He was responsible for the creation of convoy rescue ships, which accompanied some Atlantic convoys to rescue survivors from ships sunk by enemy action. Rescue ships were typically small freighters with passenger accommodations. Conversion to rescue service involved enlarging galley and food storage areas and providing berthing and sanitary facilities for approximately 150 men. The ships carried scrambling nets along the sides, and boats suitable for open sea work instead of normal lifeboats. Rescue ships normally included a small operating room for an embarked naval doctor and sick bay staff.
Having been promoted to full Admiral on 9 January 1941, Horton was appointed Commander-in-Chief, Western Approaches Command on 17 November 1942. Here he instituted a series of tactical changes in the way the escort ships were to be used. In addition to the existing escort group system, in which groups of ships were assigned to defend the perimeter of convoy boxes, Horton instituted a system of support groups, who would also travel with the convoys, but have much more freedom in pursuing submarines to the death, even if such action necessitated leaving the convoy for longer periods of time than were considered acceptable for escort groups. Horton's support groups proved to be decisive in the crucial spring of 1943, taking the battle to the U-boats and crushing the morale of the U-boat arm with persistent and successful counterattacks. Horton is widely credited, along with his predecessor, Admiral Sir Percy Noble, as being one of the most crucial figures in the Allied victory in the Atlantic. In August 1945, Max Horton, at his own request, was placed on the retired list in order to facilitate the promotion of younger officers. He was made a Knight Grand Cross of the Order of the Bath in June 1945 and was Bath King of Arms from January 1946. He was awarded the Freedom of the City of Liverpool. There is a memorial to him in Liverpool Cathedral.
Honours and awards
- Knight Grand Cross of the Order of the Bath (14 June 1945, King's Birthday Honours); KCB (2 January 1939, New Year Honours); CB (4 June 1934, Birthday Honours)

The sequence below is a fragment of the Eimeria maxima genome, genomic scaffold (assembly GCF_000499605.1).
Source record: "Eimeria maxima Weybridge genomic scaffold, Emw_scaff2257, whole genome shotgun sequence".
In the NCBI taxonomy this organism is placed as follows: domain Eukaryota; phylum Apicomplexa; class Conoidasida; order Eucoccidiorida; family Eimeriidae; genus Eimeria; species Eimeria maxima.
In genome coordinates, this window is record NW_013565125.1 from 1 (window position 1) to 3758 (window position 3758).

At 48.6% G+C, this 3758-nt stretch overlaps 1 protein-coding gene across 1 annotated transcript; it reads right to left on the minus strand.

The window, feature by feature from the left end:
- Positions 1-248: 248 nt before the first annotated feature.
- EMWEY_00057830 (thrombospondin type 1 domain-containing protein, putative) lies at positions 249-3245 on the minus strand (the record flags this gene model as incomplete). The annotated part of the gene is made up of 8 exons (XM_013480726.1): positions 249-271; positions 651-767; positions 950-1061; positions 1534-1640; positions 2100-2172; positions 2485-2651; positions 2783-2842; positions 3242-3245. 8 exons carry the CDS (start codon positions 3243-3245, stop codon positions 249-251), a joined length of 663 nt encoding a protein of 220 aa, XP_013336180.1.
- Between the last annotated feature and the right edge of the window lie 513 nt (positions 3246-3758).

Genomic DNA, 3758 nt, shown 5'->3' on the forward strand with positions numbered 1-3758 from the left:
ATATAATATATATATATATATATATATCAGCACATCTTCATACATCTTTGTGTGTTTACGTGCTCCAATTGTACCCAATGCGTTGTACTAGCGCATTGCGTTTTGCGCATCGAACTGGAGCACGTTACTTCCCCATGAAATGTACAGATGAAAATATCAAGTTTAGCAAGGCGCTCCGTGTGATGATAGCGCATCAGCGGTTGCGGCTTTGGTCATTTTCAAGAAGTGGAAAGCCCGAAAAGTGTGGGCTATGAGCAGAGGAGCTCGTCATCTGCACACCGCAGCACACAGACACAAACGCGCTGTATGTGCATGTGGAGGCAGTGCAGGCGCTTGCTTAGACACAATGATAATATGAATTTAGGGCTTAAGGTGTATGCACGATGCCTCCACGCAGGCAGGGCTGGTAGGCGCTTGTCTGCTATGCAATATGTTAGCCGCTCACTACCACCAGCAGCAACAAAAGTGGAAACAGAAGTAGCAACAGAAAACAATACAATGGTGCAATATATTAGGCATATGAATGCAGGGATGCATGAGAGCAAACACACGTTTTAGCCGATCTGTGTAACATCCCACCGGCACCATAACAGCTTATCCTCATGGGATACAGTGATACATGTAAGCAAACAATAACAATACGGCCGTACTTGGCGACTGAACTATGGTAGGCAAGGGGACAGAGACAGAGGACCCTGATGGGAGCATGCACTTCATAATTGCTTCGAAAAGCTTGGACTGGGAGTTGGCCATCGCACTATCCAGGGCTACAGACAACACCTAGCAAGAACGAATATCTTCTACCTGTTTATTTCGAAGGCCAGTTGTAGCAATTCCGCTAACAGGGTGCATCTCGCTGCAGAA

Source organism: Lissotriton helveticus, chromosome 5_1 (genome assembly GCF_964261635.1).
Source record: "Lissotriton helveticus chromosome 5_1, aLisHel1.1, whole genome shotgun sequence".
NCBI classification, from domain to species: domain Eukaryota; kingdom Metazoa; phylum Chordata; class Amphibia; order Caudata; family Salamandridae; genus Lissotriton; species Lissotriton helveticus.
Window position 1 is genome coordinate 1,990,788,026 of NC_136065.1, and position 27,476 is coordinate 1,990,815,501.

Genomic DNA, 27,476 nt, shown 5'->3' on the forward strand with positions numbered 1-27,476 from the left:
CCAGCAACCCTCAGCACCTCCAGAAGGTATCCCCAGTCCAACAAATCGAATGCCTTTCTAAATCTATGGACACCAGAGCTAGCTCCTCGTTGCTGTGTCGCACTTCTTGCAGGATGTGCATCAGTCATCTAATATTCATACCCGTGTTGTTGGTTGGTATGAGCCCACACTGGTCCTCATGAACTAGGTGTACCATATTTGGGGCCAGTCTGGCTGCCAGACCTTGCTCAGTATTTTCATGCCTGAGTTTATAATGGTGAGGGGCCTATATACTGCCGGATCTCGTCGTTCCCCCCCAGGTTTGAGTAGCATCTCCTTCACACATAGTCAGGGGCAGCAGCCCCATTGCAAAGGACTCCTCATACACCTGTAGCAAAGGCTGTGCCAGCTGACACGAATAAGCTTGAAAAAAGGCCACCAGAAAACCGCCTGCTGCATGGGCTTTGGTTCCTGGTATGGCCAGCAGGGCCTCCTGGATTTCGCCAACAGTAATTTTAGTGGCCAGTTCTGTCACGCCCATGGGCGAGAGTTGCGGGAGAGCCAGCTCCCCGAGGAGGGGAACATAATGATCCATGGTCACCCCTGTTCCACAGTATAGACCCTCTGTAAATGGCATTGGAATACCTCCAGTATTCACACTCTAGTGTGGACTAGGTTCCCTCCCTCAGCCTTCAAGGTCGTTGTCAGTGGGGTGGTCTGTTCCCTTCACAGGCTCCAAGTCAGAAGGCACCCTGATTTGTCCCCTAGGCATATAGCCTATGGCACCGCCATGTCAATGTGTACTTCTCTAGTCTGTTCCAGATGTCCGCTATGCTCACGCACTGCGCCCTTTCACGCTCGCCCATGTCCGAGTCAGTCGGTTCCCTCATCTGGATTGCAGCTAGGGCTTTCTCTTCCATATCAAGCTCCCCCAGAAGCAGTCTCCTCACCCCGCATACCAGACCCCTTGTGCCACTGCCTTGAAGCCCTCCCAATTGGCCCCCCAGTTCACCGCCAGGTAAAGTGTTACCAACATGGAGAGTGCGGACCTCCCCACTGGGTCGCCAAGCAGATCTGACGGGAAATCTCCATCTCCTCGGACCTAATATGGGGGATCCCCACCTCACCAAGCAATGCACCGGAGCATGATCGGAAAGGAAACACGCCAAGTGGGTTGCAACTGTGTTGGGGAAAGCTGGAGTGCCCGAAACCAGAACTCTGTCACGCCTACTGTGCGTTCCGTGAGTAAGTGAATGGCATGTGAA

- Distinguished Service Order and two bars (21 October 1914, highly successful attacks on German men-of-war; 2 November 1917, for long and arduous services in command of overseas submarines; 8 March 1920, distinguished service in command of the Baltic submarine flotilla)
- Mention in Despatches (11 July 1940)
- The Board of Trade Medal for Saving Life at Sea in silver (1911)
- Order of St. George, 4th Class (Russia) (LG 15 November 1915)
- Grand Officer of the Légion d'honneur (France)
- Croix de Guerre with Palmes (France)
- Order of St. Vladimir 4th Class with swords (Russia)
- Order of St. Anna, 2nd Class with swords and diamonds (Russia)
- Order of St. Stanislaus 2nd Class
- Grand Cross of the Order of Orange-Nassau (Netherlands, 12 May 1942)
- Chief Commander of Legion of Merit (USA, 28 May 1946)
- Grand Cross of the Order of St. Olaf (Norway, 13 January 1948; services to Norway)
|Wikimedia Commons has media related to Max Kennedy Horton.|
- "Admiral Sir Max Kennedy Horton, RN". uboat.net. Retrieved 26 November 2006.
- Compton-Hall, Richard (2004). Submarines at War 1939–45. Periscope Publishing. p. 62. ISBN 1-904381-22-7.
- Chalmers, Chapter X
- "No. 37119". The London Gazette (Supplement). 8 June 1945. p. 2935.
- "No. 37424". The London Gazette. 8 January 1946. p. 353.
- "April 1941 events of the Battle of the Atlantic". Timelines. Retrieved 9 September 2015.
- Chalmers, William (1954). Max Horton and the Western Approaches: A biography of Admiral Sir Max Kennedy Horton. Hodder & Stoughton.
Sir Gerald Dickens
| Commander-in-Chief, Reserve Fleet
| Rear-Admiral Submarines
Sir Walter Braithwaite
| King of Arms of the Order of the Bath
Sir James Robb